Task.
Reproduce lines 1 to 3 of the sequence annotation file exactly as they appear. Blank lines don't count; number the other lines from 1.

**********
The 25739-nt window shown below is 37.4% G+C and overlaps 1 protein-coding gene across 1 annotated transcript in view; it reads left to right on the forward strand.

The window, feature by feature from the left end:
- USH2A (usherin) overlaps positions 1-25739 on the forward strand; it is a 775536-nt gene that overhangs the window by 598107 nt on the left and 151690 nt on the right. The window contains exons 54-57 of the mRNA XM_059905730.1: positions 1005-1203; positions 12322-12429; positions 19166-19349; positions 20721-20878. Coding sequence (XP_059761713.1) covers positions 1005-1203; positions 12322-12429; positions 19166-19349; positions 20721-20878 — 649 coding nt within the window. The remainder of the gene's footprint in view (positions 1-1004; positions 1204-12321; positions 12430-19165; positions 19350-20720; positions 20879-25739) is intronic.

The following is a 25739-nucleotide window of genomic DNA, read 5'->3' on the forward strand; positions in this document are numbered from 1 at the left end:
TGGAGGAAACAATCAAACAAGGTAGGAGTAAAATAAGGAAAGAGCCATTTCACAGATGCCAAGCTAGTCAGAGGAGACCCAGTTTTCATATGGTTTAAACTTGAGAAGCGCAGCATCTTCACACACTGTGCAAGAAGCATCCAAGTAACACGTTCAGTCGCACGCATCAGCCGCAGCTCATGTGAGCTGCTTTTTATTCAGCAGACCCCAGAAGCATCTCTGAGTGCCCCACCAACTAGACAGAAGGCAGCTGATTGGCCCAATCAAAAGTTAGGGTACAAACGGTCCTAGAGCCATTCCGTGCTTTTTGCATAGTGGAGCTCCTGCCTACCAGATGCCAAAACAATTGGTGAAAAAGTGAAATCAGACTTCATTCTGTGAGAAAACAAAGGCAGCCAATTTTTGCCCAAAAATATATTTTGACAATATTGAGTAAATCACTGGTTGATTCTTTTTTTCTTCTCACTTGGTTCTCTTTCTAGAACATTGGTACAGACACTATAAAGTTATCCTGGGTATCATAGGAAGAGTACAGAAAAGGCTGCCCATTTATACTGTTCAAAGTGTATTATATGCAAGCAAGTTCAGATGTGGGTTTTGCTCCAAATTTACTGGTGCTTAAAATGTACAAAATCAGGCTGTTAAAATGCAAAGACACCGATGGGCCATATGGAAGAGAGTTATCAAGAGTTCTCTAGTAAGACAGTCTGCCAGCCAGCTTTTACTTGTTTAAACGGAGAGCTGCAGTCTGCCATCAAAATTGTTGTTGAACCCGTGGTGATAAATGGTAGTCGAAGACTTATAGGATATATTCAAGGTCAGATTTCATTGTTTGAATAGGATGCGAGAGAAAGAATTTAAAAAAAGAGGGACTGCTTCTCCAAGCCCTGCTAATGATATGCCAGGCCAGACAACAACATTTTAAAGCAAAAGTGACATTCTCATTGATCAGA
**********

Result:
The 25739-nt window shown below is 37.4% G+C and overlaps 1 protein-coding gene across 1 annotated transcript in view; it reads left to right on the forward strand.

The window, feature by feature from the left end:
- USH2A (usherin) overlaps positions 1-25739 on the forward strand; it is a 775536-nt gene that overhangs the window by 598107 nt on the left and 151690 nt on the right. The window contains exons 54-57 of the mRNA XM_059905730.1: positions 1005-1203; positions 12322-12429; positions 19166-19349; positions 20721-20878. Coding sequence (XP_059761713.1) covers positions 1005-1203; positions 12322-12429; positions 19166-19349; positions 20721-20878 — 649 coding nt within the window. The remainder of the gene's footprint in view (positions 1-1004; positions 1204-12321; positions 12430-19165; positions 19350-20720; positions 20879-25739) is intronic.